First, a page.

Hundreds of thousands took to the streets across Sudan on Sunday 19 December to demand the military leave power following the coup of 25 October. The demonstrations also marked the 3 year anniversary of the start of the revolution which toppled dictator Omar el-Bashir in 2019. Despite heavy repression, protestors converged on the presidential palace in Khartoum from around the city, reinforced by buses from the provinces. Demonstrators from Omdurman forced their way through a military blockade on one of the bridges, opening the route towards the presidential palace. The neighbourhood resistance committees which have led the movement in the streets since 25 October played a major role in mobilising for the protests.
Marwa spoke to Middle East Solidarity from Khartoum about the scenes she witnessed as protesters attempted to occupy the presidential palace.
“The demonstrations were huge – there were tens of thousands of us. But Al-Burhan and Hemedti’s forces used several different types of tear gas against us. We tried to reach the palace, but the gas forced us back. There was one group who managed to get into the palace, and some of the young people wanted to start a sit-in. The tear gas kept coming, we drank so much of it we had to step back to take a breath. But immediately one group of protestors ran back, another one would come forward to take their place.
They used enormous amounts of tear gas today – several different kinds and there were many injuries and unfortunately some people were killed.
We were demanding the complete handover of power to a civilian government and the end to military rule. We don’t want any generals in our government.”Marwa, Sudanese activist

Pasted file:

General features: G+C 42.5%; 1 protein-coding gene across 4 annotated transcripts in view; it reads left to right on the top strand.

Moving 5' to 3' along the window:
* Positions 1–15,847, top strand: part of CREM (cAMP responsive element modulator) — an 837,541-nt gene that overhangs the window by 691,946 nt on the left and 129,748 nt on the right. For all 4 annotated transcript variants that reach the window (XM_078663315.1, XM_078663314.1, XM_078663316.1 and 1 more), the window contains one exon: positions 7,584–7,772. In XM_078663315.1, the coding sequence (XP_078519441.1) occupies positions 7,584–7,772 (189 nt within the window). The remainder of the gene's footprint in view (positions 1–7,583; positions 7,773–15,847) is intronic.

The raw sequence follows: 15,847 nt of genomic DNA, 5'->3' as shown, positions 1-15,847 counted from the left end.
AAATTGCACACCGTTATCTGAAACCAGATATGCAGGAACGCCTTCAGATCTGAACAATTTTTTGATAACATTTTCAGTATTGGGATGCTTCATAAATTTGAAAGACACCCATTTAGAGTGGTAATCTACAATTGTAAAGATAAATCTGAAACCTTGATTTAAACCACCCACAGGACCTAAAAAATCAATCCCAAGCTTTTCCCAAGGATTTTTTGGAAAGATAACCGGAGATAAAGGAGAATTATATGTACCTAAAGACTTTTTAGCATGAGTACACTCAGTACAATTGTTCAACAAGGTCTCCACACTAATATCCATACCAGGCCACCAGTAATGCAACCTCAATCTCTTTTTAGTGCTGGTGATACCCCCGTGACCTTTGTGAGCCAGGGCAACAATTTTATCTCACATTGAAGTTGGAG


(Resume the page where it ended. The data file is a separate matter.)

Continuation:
Thousands of demonstrators were also reported to have joined protests in Port Sudan, Kassala, El Deain and other cities outside the capital.
Repression targeting protesters has increased in recent weeks, with many injuries as a result. The Omega Research Foundation which investigates the misuse of tear gas and other military, security and police technologies has documented some of the major types of tear gas and sound grenades being used by the Sudanese military and militias against protesters, including long out-of-date tear gas manufactured in Britain during the 1980s and early 1990s. Dozens of protesters have been injured by the security forces firing tear gas grenades directly at them.
What you can do:
- Join the hundreds of participants at the recent conference in solidarity with the Sudanese Revolution by adding your name to a statement condemning the military coup and supporting the revolution. Add your name here: https://forms.gle/p5SWbyBmKsvidBJq6
- Invite a Sudanese speaker to your union branch meeting – contact email@example.com for details.
- Pass a resolution in solidarity with the Sudanese revolution.